I don’t think it’s fair to say that “the NYT will lose to HuffPo”. That’s like saying the NBA will lose to the NFL. Both leagues want sports fans’ dollars, but they’re not mutually exclusive, and they target different audiences. They can both be successful, or they can both fail.

the NYT is primarily a source of news, that lets people provide some feedback. The HuffPo is primarily a giant bar, full of opinionated and often intoxicated people who want to tell the world what they think about every news item. It is as much gossip, entertainment, and opinion as it is news, and people who want those features will go to there. Those who want less noise will go someplace like the NYT.

Posted by KenG_CA | Report as abusive

This blog looks a lot more like the nyt item than the Huffington post. I like it that way.

Posted by Mr.Do | Report as abusive

I am struck by the greater scan-ability of the Huffington Post piece: picture of Olbermann and his full name in bold sans-serif.

Posted by SamPenrose | Report as abusive

“That’s like saying the NBA will lose to the NFL. Both leagues want sports fans’ dollars, but they’re not mutually exclusive, and they target different audiences. They can both be successful, or they can both fail.”

^this. While I agree with felix’s take, they are totally different customers and should be viewed as such. HuffPo has a younger readership, and capitalizes on a more “today’s” internet, with less focus on actual good content. Today’s HuffPo reader may turn into tomorrow’s NYT reader.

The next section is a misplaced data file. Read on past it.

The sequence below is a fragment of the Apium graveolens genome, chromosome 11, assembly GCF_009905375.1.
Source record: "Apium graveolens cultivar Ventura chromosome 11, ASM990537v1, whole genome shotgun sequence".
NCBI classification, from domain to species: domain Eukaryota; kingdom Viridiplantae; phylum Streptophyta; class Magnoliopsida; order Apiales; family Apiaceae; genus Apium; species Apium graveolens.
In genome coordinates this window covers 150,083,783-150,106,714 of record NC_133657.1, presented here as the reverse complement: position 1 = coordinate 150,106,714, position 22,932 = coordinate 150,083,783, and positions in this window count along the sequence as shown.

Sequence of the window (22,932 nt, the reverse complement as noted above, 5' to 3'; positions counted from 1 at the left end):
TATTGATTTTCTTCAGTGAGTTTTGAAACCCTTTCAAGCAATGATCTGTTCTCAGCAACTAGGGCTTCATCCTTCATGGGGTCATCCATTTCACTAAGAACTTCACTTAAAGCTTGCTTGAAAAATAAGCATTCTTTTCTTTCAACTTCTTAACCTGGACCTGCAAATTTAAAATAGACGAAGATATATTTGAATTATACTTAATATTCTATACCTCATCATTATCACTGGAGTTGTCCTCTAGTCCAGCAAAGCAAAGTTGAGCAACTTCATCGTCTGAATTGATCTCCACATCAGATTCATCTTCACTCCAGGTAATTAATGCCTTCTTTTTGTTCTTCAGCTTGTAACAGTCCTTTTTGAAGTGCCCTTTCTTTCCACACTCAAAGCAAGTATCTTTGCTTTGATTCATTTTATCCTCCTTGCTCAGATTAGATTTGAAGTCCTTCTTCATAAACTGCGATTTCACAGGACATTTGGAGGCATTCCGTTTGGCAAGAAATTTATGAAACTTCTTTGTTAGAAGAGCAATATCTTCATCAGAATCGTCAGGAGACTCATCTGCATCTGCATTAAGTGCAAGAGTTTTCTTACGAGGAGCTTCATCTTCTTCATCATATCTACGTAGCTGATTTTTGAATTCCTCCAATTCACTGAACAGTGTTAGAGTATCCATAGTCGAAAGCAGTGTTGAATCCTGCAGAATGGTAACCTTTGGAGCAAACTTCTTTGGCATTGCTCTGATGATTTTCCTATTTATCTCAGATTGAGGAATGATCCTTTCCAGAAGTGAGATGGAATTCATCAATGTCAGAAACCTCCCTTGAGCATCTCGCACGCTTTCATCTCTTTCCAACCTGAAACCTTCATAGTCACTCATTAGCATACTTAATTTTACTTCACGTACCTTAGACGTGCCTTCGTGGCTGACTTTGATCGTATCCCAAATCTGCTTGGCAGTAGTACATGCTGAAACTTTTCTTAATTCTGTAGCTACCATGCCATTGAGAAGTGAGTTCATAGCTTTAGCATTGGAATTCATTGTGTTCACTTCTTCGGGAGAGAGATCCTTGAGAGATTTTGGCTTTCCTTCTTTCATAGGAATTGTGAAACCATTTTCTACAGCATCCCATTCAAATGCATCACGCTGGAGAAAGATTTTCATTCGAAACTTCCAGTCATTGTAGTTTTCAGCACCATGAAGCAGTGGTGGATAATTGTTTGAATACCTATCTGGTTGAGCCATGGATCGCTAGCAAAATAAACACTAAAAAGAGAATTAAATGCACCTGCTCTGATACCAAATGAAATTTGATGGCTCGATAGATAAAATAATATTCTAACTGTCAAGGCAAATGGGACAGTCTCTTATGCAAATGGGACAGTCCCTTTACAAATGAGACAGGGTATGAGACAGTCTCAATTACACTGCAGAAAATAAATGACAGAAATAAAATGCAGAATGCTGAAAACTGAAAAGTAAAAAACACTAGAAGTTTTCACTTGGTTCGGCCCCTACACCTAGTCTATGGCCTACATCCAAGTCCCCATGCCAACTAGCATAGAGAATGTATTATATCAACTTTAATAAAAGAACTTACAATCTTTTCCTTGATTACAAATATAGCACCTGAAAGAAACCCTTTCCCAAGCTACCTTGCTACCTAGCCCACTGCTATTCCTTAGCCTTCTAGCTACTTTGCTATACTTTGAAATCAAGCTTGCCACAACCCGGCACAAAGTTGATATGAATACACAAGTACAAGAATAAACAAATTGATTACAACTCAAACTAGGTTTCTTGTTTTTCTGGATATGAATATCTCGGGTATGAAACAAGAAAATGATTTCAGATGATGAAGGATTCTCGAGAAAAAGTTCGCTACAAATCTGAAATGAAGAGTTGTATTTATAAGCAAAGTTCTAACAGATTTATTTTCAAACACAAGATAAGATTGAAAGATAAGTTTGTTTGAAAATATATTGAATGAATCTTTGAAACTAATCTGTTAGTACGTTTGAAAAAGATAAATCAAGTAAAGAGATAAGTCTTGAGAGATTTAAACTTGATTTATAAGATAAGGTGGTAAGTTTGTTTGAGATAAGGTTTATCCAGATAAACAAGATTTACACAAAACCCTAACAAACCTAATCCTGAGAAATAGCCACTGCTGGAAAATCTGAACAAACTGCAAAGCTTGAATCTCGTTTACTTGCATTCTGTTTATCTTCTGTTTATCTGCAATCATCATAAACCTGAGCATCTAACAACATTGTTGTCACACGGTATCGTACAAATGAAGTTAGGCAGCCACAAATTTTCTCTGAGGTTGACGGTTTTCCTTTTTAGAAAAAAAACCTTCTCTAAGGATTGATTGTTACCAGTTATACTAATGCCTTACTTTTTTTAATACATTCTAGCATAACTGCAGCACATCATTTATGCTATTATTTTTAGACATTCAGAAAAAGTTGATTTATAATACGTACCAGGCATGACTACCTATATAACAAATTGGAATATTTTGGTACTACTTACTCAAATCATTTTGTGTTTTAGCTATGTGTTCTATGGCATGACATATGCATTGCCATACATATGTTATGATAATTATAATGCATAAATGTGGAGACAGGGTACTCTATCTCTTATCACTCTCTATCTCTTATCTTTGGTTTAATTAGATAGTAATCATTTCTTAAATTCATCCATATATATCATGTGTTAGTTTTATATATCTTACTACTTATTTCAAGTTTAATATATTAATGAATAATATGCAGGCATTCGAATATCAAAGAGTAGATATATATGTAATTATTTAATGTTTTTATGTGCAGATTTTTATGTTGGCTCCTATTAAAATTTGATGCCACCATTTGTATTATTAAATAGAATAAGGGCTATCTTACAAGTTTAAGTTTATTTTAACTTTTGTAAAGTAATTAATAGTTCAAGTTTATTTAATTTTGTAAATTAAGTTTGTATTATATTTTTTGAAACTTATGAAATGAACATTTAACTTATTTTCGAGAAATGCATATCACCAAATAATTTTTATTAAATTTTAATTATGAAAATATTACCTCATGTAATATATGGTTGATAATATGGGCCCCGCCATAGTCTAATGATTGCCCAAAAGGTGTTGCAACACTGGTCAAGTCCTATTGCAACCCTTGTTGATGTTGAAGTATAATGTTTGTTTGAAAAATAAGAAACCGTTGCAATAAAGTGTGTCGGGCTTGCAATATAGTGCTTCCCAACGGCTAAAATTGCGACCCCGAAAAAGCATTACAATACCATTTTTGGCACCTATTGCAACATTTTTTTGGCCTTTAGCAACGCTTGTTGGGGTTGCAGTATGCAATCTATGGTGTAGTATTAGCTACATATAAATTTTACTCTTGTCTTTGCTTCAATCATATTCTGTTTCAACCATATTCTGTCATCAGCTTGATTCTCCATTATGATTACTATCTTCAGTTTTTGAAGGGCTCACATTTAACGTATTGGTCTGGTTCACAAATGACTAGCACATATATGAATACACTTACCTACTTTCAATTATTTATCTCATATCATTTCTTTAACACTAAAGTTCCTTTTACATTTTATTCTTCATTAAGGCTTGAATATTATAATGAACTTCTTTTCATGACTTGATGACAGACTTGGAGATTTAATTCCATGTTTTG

Posted by y_u_no_work | Report as abusive

I wonder if the mechanics themselves don’t aggravate the NYT problem (actually, in my opinion, the most aggravating problem at the NYT is upper-level management in every sector, but that’s a side issue). The NYT page is simply not something one wants to read on a computer screen. It’s like microfilm with the black/white reversed. If NYT wants to go up against HuffPo and have a chance, it should use its iPad iteration across the board.

Posted by midasw | Report as abusive

Felix, my man.
1. The HuffPo takes in 30M in revenue each year. That’s as large as a mid-sized car dealership.
2. Furthermore, go onto their site and look at all the stories. Half are ripped off from other sites.
3. Free News has ALWAYS been around- The metro, every city weekly. They make less money…or no money… cause they SUCK.
4. People pay for guaranteed quality and convenience over a free alternative all the time- ever drink bottled water or buy a Britta filter?
5. Everyone yucks at the paywall idea, but ever crunch the numbers on the fact that the 15-20 million dollars that Murdoch gets from paywall subscribers to the Times of London is far far more than he probably ever got from internet ad revenues?

Posted by Tron | Report as abusive

The more stuff there is to click on, the more I feel I am being duped by the website. Do they want me there because they have something I should read or am I only there to click on/be served ads.

Even though both the NYT and HuffPo are probably after the same thing (my pageview), the NYT doesn’t make me feel like I accidently typed in twtter.com and got served some fake website filled with horrible ads and aggregated content.

Posted by bschaeffer | Report as abusive

I think you mean “OnCe the paywall goes up…” You know. Once with a C.

Posted by Holltastic | Report as abusive